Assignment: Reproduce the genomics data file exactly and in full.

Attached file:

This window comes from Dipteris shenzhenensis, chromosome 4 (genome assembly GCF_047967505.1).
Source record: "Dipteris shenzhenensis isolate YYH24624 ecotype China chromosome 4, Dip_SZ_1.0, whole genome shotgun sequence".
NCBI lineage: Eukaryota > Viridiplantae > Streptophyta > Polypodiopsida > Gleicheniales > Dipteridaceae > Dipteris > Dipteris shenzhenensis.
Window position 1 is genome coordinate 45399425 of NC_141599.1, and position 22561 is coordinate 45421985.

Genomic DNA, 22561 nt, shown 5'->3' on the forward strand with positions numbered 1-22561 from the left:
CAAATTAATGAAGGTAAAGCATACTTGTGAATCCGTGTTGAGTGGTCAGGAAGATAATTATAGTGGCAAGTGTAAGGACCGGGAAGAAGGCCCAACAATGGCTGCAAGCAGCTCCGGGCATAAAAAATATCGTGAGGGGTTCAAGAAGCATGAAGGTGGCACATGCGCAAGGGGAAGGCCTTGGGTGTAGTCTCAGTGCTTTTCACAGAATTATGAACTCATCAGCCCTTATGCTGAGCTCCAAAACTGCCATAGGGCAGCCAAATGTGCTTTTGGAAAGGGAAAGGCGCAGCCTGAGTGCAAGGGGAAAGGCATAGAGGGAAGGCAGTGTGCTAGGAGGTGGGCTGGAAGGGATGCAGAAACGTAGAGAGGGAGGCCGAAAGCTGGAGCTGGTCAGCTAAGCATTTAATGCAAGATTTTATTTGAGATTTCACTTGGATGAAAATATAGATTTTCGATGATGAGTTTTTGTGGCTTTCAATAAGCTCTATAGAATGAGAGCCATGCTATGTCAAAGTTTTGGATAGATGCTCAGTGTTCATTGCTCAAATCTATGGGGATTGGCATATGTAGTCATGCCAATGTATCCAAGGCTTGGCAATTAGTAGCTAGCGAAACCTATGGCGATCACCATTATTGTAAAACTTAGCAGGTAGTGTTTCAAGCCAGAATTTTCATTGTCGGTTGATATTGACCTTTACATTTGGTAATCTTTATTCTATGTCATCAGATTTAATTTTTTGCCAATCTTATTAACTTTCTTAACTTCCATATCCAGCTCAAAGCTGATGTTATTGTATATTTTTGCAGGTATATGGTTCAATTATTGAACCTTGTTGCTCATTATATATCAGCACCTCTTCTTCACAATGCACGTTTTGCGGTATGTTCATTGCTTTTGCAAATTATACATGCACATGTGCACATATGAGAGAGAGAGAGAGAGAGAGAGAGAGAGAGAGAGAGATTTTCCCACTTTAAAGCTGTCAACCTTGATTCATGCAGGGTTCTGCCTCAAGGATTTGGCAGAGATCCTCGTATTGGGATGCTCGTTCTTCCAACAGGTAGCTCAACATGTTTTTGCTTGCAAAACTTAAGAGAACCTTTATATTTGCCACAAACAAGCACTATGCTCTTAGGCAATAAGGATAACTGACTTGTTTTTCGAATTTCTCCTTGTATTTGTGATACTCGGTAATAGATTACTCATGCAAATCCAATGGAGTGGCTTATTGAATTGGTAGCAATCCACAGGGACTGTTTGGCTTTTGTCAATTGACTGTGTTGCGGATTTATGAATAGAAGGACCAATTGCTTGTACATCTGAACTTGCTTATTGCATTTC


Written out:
This window comes from Dipteris shenzhenensis, chromosome 4 (genome assembly GCF_047967505.1).
Source record: "Dipteris shenzhenensis isolate YYH24624 ecotype China chromosome 4, Dip_SZ_1.0, whole genome shotgun sequence".
NCBI lineage: Eukaryota > Viridiplantae > Streptophyta > Polypodiopsida > Gleicheniales > Dipteridaceae > Dipteris > Dipteris shenzhenensis.
Window position 1 is genome coordinate 45399425 of NC_141599.1, and position 22561 is coordinate 45421985.

Genomic DNA, 22561 nt, shown 5'->3' on the forward strand with positions numbered 1-22561 from the left:
CAAATTAATGAAGGTAAAGCATACTTGTGAATCCGTGTTGAGTGGTCAGGAAGATAATTATAGTGGCAAGTGTAAGGACCGGGAAGAAGGCCCAACAATGGCTGCAAGCAGCTCCGGGCATAAAAAATATCGTGAGGGGTTCAAGAAGCATGAAGGTGGCACATGCGCAAGGGGAAGGCCTTGGGTGTAGTCTCAGTGCTTTTCACAGAATTATGAACTCATCAGCCCTTATGCTGAGCTCCAAAACTGCCATAGGGCAGCCAAATGTGCTTTTGGAAAGGGAAAGGCGCAGCCTGAGTGCAAGGGGAAAGGCATAGAGGGAAGGCAGTGTGCTAGGAGGTGGGCTGGAAGGGATGCAGAAACGTAGAGAGGGAGGCCGAAAGCTGGAGCTGGTCAGCTAAGCATTTAATGCAAGATTTTATTTGAGATTTCACTTGGATGAAAATATAGATTTTCGATGATGAGTTTTTGTGGCTTTCAATAAGCTCTATAGAATGAGAGCCATGCTATGTCAAAGTTTTGGATAGATGCTCAGTGTTCATTGCTCAAATCTATGGGGATTGGCATATGTAGTCATGCCAATGTATCCAAGGCTTGGCAATTAGTAGCTAGCGAAACCTATGGCGATCACCATTATTGTAAAACTTAGCAGGTAGTGTTTCAAGCCAGAATTTTCATTGTCGGTTGATATTGACCTTTACATTTGGTAATCTTTATTCTATGTCATCAGATTTAATTTTTTGCCAATCTTATTAACTTTCTTAACTTCCATATCCAGCTCAAAGCTGATGTTATTGTATATTTTTGCAGGTATATGGTTCAATTATTGAACCTTGTTGCTCATTATATATCAGCACCTCTTCTTCACAATGCACGTTTTGCGGTATGTTCATTGCTTTTGCAAATTATACATGCACATGTGCACATATGAGAGAGAGAGAGAGAGAGAGAGAGAGAGAGAGAGAGATTTTCCCACTTTAAAGCTGTCAACCTTGATTCATGCAGGGTTCTGCCTCAAGGATTTGGCAGAGATCCTCGTATTGGGATGCTCGTTCTTCCAACAGGTAGCTCAACATGTTTTTGCTTGCAAAACTTAAGAGAACCTTTATATTTGCCACAAACAAGCACTATGCTCTTAGGCAATAAGGATAACTGACTTGTTTTTCGAATTTCTCCTTGTATTTGTGATACTCGGTAATAGATTACTCATGCAAATCCAATGGAGTGGCTTATTGAATTGGTAGCAATCCACAGGGACTGTTTGGCTTTTGTCAATTGACTGTGTTGCGGATTTATGAATAGAAGGACCAATTGCTTGTACATCTGAACTTGCTTATTGCATTTC